A few years later an unfortunate (car) accident led to me purchasing my current velocipede, Barbara Streisand, whom I now ride all over town the moment the weather allows it. I love cycling; it's an amazingly freeing and fun activity, and there are literally few things that I love more than riding my bike around on a warm day in the sunshine.
So, naturally when I was offered free tickets to see SPIN, a play about cycling, I jumped at the opportunity.
What's so good about a play about the bicycle?
What I didn't know about the bicycle before attending the play was this: the bicycle, in fact, was an important instrument for social change during the women's suffrage movement.
At the opening of the play, which is sort of a mash-up of ballads, catchy songs, and spoken-word pieces, Evalyn Parry emerges and does an impressive recital of Instructions on Learning to Ride a Bicycle, a pamphlet published by Miss Frances Willard, one of the most important suffragettes in history. After learning to ride a bicycle at 51 years old, she was so taken with this efficient mode of self-transportation that she wrote a pamphlet about it, declaring that "all women must all learn to ride, or fall into the sluiceways of oblivion and despair."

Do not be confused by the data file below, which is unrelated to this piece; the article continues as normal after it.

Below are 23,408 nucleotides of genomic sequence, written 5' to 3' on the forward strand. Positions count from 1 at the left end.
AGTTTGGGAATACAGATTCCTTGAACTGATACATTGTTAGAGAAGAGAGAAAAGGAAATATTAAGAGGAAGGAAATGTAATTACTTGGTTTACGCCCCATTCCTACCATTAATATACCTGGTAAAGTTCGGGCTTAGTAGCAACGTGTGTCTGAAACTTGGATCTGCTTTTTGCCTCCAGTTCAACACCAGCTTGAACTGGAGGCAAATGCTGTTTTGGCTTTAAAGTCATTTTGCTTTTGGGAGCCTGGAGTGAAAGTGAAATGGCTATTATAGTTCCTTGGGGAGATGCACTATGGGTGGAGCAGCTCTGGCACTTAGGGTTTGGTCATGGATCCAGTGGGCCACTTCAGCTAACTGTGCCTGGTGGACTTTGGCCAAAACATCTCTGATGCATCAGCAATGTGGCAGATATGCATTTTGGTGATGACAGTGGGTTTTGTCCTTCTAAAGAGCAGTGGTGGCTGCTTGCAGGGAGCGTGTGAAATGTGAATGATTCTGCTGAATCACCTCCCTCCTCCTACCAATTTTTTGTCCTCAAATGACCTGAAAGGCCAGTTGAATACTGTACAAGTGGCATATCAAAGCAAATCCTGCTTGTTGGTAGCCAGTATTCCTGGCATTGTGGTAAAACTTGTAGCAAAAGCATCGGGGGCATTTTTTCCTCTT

Wow. It definitely puts getting on my bike and rollin' around town feel a little less frivolous.
Not only are the stories that Parry weaves together hilarious, fascinating, and inspiring, but her vocals and guitar are backed up by... you guessed it, a bike. Brad Hart, Parry's accompanist who sports a fitting handlebar moustache, literally brings a vintage CCM bicycle to life by playing it like an instrument, suspended on a stand and connected to contact microphones.
The variety of sounds Hart can produce on a bicycle is, to say the least, a little mind-blowing. By using a combination of drum sticks, tuned bells, the spokes, frame, seat, and even the wheels themselves, he adds a unique and fitting element to Parry's songwriting.
The bicycle as an instrument of social change
SPIN is inspired in part by the amazing true story of Annie Londonderry, the first woman to ride around the world on a bicycle in 1894. Not only was 23 year old Annie Londonderry (not her real last name, Londonderry Lithia was a mineral water manufacturer who sponsored her ride) unusual in that she accepted this unusual challenge, leaving her three kids and husband behind in Boston, but what I found striking (and ingenious) was that she scheduled press events everywhere she went. She sold advertising space all over her clothes and her bike - what a hustler!
This is just one of the examples that Evalyn Parry uses to illustrate how important the bicycle became to women in the late nineteenth century; for the first time ever women had a quick, easy, and most importantly an independent method of getting around.
The bicycle did more than just give ladies a way to get around, however: it also changed the way that we dressed. Using Annie Londonderry as an example of this sartorial shift, Parry paints a hilarious scene of Londonderry riding into a city and blowing people's minds with her masculine attire and her penchant for not giving a damn about it, thank you very much.